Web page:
I had an interesting conversation with someone in the Managed Print Services (MPS) business who had attended the recent ITEX Expo & Conference, held in Las Vegas in April. For those of you not familiar with ITEX, it’s an event which, according to its website, “showcases all aspects of the evolving office market and the growing influence of IT services”.

Anyway, he told me about one session where the speaker asked them to look at a typical managed print services contract they provided to customers and asked: “Would you sign it?”

It’s a very good question for two reasons. First, I feel it’s something that many people involved in providing MPS to customers really should ask themselves more frequently. Second, I have a very strong suspicion that many of them have never once done so.

One of the characteristics supposed to define the role a channel partner plays for its customer is the ability to stand in the customer’s shoes and understand what his or her requirement is. As such, you would expect the channel partner to make a virtue of only selling products or services that it would be happy to use itself. That should include the contract the channel partner expects the customer to sign.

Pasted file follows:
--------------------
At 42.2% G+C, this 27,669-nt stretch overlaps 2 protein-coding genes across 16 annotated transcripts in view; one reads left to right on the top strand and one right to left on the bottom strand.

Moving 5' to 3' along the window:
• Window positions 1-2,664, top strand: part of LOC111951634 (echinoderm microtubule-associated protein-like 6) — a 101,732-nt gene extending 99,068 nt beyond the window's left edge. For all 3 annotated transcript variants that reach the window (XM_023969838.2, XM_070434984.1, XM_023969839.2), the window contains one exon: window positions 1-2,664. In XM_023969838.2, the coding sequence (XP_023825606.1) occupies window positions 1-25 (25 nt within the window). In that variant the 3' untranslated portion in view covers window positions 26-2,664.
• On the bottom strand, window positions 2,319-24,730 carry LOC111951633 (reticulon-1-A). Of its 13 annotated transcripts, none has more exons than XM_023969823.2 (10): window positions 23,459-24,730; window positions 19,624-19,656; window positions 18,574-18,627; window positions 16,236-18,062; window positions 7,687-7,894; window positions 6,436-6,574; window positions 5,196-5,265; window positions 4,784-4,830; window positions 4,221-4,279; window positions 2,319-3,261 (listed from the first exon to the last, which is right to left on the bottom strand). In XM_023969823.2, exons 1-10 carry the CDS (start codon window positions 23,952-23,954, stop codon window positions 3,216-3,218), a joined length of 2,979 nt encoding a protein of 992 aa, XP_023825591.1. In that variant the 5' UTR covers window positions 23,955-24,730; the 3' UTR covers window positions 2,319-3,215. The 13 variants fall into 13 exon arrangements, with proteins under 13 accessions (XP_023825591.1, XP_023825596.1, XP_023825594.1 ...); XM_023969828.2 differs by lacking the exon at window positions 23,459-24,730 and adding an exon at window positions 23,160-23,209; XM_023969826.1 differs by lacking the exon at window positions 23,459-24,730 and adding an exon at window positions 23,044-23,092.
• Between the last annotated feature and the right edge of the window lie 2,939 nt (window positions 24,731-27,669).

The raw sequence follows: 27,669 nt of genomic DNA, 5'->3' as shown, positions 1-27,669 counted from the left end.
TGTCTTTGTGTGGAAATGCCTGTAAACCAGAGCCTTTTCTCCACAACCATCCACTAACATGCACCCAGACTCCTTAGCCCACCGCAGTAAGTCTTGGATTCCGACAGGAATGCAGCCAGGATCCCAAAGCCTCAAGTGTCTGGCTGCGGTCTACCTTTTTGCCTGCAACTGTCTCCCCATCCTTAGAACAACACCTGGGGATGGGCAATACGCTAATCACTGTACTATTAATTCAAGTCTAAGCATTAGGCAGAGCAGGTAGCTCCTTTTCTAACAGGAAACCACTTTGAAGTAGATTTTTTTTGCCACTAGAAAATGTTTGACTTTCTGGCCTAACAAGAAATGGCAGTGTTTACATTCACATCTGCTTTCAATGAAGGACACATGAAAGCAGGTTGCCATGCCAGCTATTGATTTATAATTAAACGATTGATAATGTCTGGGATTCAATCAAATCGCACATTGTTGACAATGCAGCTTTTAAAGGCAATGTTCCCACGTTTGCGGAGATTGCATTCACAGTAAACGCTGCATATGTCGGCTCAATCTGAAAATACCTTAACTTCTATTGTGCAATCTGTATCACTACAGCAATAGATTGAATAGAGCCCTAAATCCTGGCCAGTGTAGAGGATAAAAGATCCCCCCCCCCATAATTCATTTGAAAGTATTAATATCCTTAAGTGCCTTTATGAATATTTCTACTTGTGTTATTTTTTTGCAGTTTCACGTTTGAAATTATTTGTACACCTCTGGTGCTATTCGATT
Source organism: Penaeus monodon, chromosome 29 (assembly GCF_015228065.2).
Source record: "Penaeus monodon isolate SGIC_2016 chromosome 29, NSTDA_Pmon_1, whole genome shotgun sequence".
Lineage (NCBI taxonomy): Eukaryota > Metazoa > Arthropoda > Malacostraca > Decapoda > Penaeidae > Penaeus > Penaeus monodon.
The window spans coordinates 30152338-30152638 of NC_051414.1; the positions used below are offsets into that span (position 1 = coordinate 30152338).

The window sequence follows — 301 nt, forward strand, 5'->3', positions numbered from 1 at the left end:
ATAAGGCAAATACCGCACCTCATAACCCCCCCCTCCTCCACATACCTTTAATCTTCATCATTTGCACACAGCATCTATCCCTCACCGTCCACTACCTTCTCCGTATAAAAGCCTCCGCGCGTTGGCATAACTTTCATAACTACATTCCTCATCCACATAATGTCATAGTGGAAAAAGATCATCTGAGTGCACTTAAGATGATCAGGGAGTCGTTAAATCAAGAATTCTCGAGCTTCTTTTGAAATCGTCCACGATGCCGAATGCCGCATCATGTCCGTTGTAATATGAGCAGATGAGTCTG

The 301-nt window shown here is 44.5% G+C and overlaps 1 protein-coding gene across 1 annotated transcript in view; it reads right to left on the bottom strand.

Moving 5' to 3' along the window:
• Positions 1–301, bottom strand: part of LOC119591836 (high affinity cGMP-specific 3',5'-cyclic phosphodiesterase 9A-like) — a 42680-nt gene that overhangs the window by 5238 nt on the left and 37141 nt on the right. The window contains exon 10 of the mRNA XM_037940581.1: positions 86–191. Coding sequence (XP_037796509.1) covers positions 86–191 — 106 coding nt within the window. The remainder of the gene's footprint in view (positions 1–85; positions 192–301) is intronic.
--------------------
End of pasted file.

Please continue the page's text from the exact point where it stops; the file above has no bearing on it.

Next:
The problem with quite a few MPS contracts is that the “use it or lose it” stipulation within them isn’t really fair. Essentially, it gives a customer a fixed number of pages per quarter, say 15,000 for example, but states that if it only uses 10,000, it loses the other 5,000. However, if the customer prints 20,000 in the next quarter, it gets charged for printing an extra 5,000 copies. What this means is that over the year, given the fluctuations in quarterly printing patterns, a customer might well be within the agreed 60,000 copies annually but could end up paying for 70,000.

Most people selling these types of contracts must surely be aware that the rigidity of fixed quarterly targets puts them in a win-win situation with the customer. As such, I would be surprised if many of the people at the ITEX session would have put their hands up when the speaker asked if any of them would sign their own contracts.

But I am surprised that they expect their customers to do so. And I’m even more surprised that many of those customers do.

Picture credit: Siri Stafford

This was first published in June 2013

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